Roger Dutilleul, Paris (acquired from the above)
Thence by descent to the present owner
Tériade, ‘Fernand Léger’, in Cahiers d’Art, Paris, 1928, illustrated p. 68 (before the painting was signed)
‘Fernand Léger au Kunsthaus de Zurich’, in Cahiers d’Art, Paris, 1933, 8ème année, no. 3-4, illustrated (before the painting was signed)
Georges Bauquier, Fernand Léger. Catalogue raisonné de l’œuvre peint, 1925-1928, Paris, 1993, no. 426, illustrated p. 61
In Le buste Léger uses fragmented and overlapping images as principal elements of the composition, creating complex and perplexing spatial relationships within the two-dimensional plane of the canvas. As in several other composition from this time (fig. 1), the artist depicts a fragmented image of a human bust, whose gender here is ambiguous and identity unknown. The figure’s full, classical features and monochrome palette identify it as a work of art rather than a direct likeness of a particular model. While its voluminous shape could be interpreted as a sculpted bust, reminiscent of a fractured antique marble, it is at the same time seen within a frame which would suggest that it is a painted image, a picture within a picture. Reflecting the influence of Giorgio de Chirico's metaphysical paintings (fig. 2), such spatial ambiguities and fragmentation of the human body were ideas also embraced by Léger’s contemporaries associated with the Surrealist movement (fig. 3). Similarly, the inclusion of a stencilled letter against the flat orange background is arguably a legacy of Dada, whose key elements were blurring the boundaries between high and low art and the use of collage.
Writing about Léger’s paintings executed between 1925 and 1927, Christopher Green commented: ‘They are the product of a pictorial idea of the figure or object whose brutal “plastic” simplicity is personal, but which is the product of an approach to the realities of modern life indelibly tinged with the idealism of L’Esprit Nouveau, an approach which remains stubbornly “realist” but whose highly selective vision of the world picks out the most useful, the most geometrically “pure”, the most precisely finished of its manufactures, and subjects even the nude or the figurative fragment to the mass-production yet “classical” values thus extracted’ (C. Green, Léger and the Avant-Garde, New Haven & London, 1976, p. 310). This complex interplay between purist, classical and plastic qualities that characterise Léger’s paintings from the mid-1920s is beautifully exemplified by the present composition.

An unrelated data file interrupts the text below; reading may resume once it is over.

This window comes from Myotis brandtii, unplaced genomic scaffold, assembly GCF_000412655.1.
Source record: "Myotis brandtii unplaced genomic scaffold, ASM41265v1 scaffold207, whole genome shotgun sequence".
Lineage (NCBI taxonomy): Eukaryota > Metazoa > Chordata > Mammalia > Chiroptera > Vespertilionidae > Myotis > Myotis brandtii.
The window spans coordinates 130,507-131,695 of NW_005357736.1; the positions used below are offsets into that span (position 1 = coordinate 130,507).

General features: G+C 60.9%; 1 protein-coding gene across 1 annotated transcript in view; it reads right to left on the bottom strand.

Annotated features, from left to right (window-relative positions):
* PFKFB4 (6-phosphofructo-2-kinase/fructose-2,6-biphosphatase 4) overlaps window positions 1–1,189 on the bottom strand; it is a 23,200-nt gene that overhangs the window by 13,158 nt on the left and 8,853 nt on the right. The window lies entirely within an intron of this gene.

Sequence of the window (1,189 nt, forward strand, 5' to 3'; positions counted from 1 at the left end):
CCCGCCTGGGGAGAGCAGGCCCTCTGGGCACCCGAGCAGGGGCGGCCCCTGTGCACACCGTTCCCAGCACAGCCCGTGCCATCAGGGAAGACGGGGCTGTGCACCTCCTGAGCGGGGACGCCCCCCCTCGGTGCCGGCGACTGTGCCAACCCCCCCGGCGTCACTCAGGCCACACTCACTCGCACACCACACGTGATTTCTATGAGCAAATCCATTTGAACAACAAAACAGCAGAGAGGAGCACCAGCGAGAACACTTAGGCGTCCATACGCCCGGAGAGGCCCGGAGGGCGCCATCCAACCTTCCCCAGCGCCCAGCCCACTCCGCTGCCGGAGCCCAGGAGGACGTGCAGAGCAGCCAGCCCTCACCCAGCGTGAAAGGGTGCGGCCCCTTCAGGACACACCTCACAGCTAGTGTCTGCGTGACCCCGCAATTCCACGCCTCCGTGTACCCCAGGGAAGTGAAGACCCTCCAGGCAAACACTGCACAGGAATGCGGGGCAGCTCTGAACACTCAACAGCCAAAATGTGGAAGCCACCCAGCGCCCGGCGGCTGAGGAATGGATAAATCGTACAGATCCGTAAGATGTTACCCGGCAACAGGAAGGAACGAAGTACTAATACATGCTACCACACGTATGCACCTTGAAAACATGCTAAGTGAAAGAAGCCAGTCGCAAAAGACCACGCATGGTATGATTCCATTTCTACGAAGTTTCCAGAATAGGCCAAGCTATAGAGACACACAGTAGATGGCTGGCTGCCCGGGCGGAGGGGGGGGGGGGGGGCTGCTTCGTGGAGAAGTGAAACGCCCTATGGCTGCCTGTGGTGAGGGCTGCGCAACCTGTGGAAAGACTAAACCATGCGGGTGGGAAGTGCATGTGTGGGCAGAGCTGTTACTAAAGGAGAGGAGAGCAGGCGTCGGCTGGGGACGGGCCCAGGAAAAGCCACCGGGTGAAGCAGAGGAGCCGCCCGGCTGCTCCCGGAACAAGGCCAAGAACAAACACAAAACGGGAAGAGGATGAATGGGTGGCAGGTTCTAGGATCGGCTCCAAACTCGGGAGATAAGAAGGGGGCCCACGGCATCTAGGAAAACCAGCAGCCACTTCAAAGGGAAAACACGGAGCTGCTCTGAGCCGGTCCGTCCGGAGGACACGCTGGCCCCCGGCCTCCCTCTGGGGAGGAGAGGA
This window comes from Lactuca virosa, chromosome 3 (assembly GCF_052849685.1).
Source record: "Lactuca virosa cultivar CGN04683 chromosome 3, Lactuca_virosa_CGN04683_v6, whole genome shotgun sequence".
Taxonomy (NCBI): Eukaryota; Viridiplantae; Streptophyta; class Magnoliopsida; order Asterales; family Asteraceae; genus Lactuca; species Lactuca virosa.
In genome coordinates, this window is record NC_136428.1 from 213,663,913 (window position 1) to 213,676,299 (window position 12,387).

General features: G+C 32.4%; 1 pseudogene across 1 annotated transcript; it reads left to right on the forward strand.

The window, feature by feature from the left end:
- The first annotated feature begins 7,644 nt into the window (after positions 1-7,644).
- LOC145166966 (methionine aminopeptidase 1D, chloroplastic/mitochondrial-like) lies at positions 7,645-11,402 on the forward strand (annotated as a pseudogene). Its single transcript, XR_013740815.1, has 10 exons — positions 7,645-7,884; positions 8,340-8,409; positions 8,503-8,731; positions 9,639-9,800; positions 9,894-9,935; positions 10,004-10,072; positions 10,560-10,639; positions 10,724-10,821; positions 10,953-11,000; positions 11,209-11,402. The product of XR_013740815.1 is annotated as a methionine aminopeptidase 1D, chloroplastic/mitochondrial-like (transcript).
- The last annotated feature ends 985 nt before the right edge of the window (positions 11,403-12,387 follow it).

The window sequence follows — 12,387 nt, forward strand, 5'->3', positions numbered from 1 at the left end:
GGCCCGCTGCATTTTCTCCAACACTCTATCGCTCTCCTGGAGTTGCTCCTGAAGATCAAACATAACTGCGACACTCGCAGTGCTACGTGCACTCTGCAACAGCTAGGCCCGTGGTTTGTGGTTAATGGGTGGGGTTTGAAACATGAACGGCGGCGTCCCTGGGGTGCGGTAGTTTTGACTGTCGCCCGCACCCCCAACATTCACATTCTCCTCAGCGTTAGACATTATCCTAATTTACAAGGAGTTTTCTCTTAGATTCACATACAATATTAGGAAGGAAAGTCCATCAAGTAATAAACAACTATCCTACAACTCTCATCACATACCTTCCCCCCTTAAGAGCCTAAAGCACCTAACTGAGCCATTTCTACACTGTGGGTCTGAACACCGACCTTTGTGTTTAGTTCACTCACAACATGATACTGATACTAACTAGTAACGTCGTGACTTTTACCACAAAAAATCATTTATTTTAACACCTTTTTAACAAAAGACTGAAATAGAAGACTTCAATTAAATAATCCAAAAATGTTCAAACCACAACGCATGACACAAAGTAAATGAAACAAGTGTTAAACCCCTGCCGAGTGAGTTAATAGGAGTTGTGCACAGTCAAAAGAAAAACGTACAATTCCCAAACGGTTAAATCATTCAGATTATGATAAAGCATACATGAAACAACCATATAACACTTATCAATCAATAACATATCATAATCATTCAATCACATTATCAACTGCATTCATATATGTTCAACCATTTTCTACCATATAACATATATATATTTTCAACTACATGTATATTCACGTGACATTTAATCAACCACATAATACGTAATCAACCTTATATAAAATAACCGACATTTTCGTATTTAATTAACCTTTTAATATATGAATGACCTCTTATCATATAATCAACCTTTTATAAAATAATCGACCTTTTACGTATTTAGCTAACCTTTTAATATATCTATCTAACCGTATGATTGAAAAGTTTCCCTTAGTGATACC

The elegant and clearly delineated elements of Le buste point to the impact of the Purism of Amédée Ozenfant and Le Corbusier on Léger’s painting during this time. A search for classical beauty and balance that characterised the so-called rappel à l’ordre influenced many avant-garde artists working in Europe in the 1920s. After a decade disrupted by World War I, during which time Léger found inspiration in the mechanisation of society, he was ready for a change. As he remarked: ‘I had broken the human body, so I set about putting it together again and rediscovering the human face... I wanted a rest, a breathing space. After the dynamism of the mechanical period, I felt a need for the staticity of figures’ (quoted in Fernand Léger (exhibition catalogue), The Museum of Modern Art, New York, 1998, p. 188). In part this change in subject matter may be attributed to the inner dynamics of Léger's own situation as he sought to rediscover a sense of equilibrium that had been suppressed during the preceding tumultuous decade, as well as to broader cultural currents of the epoch, of which he was a pioneering figure.
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